“There are many more people trying to meet the right person than to become the right person.” - Gloria Steinem
"Chains of habit are too light to be felt until they are too heavy to be broken." - Warren Buffet
“At age 20, we worry about what others think of us.
At 40, we don't care what they think of us.
At 60, we discover they haven't been thinking about us at all.” - Jock Falkson
"Happiness isn't getting what you want, it's wanting what you got." - Garth Brooks
PROFOUNDBITES FROM THE SAGES
As you can well imagine, the Jewish people have also contributed their share of wise, witty and whimsical soundbites and proverbs.
In fact, the Talmud – that huge repository of Jewish law, tradition, philosophy, ethics, and lore that Jews have been studying for the past 1500 years – contains many such profound “soundbites” and catchy sayings.
There is one particular Torah sage, however, who was truly the master of the Torah soundbite. He is none other than Rabbi Yisrael Salanter, the great Talmudic scholar and Tzaddik, who is best known as the founder of the Mussar (Jewish Ethics and Character Refinement) Movement in the mid-19th century.
Below is a sampling of some of the penetratingly deep “profoundbites” of this great sage:
"In your heart, which is the size of a handbreadth, you can understand the entire world."
"Character is man's only real possession."
"When a man proclaims that G-d is One [during the Shema], he bears in mind that G-d is King of the entire world - but forgets to make G-d King over himself."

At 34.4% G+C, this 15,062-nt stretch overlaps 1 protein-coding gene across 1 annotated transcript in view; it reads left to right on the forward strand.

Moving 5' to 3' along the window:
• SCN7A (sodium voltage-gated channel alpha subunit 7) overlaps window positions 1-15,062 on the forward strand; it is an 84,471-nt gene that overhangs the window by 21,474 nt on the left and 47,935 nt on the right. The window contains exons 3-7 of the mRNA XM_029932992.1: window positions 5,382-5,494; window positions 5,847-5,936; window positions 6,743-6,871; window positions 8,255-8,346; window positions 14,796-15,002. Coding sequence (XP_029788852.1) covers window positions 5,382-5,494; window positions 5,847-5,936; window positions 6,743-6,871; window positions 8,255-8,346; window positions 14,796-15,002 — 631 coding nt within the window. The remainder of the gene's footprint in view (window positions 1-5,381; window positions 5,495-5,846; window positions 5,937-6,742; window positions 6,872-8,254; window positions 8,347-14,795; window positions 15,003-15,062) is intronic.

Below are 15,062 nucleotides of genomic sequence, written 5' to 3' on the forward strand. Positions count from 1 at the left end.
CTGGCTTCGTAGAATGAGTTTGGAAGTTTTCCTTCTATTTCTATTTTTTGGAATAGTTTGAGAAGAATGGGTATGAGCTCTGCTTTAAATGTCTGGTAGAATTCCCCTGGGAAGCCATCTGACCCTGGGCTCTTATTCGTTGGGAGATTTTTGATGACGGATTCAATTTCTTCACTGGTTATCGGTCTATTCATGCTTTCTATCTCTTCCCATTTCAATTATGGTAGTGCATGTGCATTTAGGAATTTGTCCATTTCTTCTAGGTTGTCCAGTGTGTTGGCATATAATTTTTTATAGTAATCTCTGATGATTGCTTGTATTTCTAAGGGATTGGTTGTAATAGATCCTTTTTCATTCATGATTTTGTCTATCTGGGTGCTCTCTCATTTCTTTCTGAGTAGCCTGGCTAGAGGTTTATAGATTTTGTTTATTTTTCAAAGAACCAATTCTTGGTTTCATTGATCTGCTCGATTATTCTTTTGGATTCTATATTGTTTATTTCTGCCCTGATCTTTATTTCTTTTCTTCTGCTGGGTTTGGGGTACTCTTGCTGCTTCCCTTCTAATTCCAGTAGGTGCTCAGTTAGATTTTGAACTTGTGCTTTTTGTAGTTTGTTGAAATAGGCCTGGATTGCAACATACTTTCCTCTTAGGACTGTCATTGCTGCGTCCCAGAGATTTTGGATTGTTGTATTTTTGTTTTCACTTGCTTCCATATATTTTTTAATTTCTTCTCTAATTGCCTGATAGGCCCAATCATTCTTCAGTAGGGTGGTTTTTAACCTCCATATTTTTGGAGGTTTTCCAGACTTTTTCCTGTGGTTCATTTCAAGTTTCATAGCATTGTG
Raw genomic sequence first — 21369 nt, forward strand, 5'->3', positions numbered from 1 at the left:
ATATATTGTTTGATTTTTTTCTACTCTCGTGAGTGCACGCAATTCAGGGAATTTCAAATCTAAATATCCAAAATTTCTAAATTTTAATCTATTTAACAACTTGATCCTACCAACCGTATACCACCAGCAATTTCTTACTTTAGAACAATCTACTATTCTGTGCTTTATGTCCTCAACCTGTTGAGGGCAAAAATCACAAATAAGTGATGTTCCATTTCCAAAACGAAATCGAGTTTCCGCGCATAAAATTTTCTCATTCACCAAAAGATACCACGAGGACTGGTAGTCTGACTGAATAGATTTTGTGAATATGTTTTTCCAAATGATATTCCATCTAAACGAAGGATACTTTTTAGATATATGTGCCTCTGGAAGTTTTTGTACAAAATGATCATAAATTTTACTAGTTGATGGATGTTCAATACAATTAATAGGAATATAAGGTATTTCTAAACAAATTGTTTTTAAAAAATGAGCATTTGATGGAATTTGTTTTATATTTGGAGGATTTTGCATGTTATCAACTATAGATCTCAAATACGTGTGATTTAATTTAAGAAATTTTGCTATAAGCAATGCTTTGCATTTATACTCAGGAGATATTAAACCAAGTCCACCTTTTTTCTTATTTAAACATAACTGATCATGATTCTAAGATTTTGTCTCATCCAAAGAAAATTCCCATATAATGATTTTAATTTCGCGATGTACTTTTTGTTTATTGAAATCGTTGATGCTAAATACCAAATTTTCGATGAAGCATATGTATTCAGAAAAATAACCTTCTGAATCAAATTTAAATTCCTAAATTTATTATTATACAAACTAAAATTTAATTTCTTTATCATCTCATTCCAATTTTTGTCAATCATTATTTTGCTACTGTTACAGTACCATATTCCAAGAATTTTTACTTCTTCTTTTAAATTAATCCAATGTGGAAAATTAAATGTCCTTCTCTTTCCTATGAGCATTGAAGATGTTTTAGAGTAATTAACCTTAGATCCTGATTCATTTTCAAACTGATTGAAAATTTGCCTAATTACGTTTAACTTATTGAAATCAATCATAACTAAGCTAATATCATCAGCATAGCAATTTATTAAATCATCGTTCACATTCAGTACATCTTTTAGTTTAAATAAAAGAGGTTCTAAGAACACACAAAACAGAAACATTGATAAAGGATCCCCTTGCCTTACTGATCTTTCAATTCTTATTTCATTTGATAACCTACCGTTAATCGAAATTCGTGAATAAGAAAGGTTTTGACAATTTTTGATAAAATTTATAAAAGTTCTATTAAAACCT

"A man lives with himself for seventy years - yet he does not know himself."
"A person gives everything away for a small whistle - and in the end, it doesn't work."
"Writing is one of the easiest things in the world; erasing, one of the hardest."
"A rabbi whom the people do not want to chase out of the city is no rabbi; and a rabbi who can be chased out of the city is no man."
"The world says: If you can't go through, then you have to go back. But I say: If you can't go through - then you still have to get through!"
"One does not have to say everything that one thinks; nor write everything that one says; nor publish everything that one writes."
"There is no greater illness than despair."
"A person running to do a mitzvah can destroy the world on his way."
"When confronting an issue, judge it thinking, 'How would I deal with this during Neila on Yom Kippur?' "
"A little sense drowns in a sea of desires."
"One who wants to be higher than others should not dig a pit under them, but lift himself up."
"Man has the power to see great distances. However, a little coin blurs his vision."
- Rabbi Yisrael Salanter
So although there is no substitute for the “real thing” that G-d asks of us – spending serious time each day studying the Torah in order to understand the inner depth and meaning of the mitzvos and to appreciate the true beauty of a Torah lifestyle – taking just a few minutes out of our day to dwell on a thought-provoking soundbite or two can go a long way in helping us maintain the proper balance and spiritual focus that we so desperately need.